Israeli fuel cell start-up EnStorage Ltd. has raised $15 million in a Series B financing round.
U.S. private equity fund Warburg Pincus led the round, and was joined by all of EnStorage’s current investors, including Greylock Partners, Canaan Partners, Siemens TTB, and Wellington Partners, according to a report in “Globes“.
As John McDonald tells it, smart grid needs GOLD. And he’s not talking money. GOLD stands for Graduates of the Last Decade, the technology savvy, risk-taking engineers and technicians who may be among the greatest benefactors of the new smart grid movement. While most recent college graduates face dismal employment prospects, for the GOLD kids, the job market is, well, golden.
“I’ve never seen electric utilities and suppliers outbidding each other for a bachelor’s degree,” said McDonald, who has had 35 years in the energy business and now serves as an IEEE Fellow and general manager of marketing for GE Energy T&D.
NASA, U.S. Navy and university researchers have successfully demonstrated the first robotic underwater vehicle to be powered entirely by natural, renewable, ocean thermal energy. Though not quite a perpetual motion machine it is close to that.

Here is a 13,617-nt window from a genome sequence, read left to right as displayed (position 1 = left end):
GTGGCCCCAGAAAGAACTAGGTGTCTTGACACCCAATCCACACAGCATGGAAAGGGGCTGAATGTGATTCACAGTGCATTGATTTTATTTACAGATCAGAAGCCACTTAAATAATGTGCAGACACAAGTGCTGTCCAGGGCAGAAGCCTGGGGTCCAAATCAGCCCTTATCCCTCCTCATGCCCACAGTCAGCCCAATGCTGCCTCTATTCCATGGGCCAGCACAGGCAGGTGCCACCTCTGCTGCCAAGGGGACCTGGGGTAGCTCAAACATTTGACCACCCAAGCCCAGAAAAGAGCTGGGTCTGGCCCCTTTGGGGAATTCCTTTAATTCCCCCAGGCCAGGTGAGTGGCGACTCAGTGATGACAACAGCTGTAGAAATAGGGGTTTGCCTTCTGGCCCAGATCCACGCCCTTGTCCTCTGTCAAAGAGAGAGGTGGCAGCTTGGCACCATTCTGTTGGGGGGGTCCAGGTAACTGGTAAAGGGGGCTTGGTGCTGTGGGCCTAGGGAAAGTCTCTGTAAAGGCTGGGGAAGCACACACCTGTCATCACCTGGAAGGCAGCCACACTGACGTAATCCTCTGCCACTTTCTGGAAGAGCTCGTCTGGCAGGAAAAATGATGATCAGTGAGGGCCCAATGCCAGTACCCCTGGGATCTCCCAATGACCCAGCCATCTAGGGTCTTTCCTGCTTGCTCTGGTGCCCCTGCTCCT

The Sounding Oceanographic Lagrangrian Observer Thermal RECharging (SOLO-TREC) autonomous underwater vehicle uses a novel thermal recharging engine powered by the natural temperature differences found at different ocean depths.
The Consumer Electronics Show in Las Vegas this year was awesome and grandiose as always. As I scoped out the latest in tech madness, I was assaulted by a sensory overload of 3-D screen enablers, perceptive sensors, gaming devices for a lazier and racier audience and phones that promise to be smarter than ever before. The general trend in every category seems to be hybrid super gadgets that perform multiple functions like smartbooks which function as smartphones and netbooks that are also e-book readers, smart TVs that display websites, mobile TVs for cars and phones, and so forth.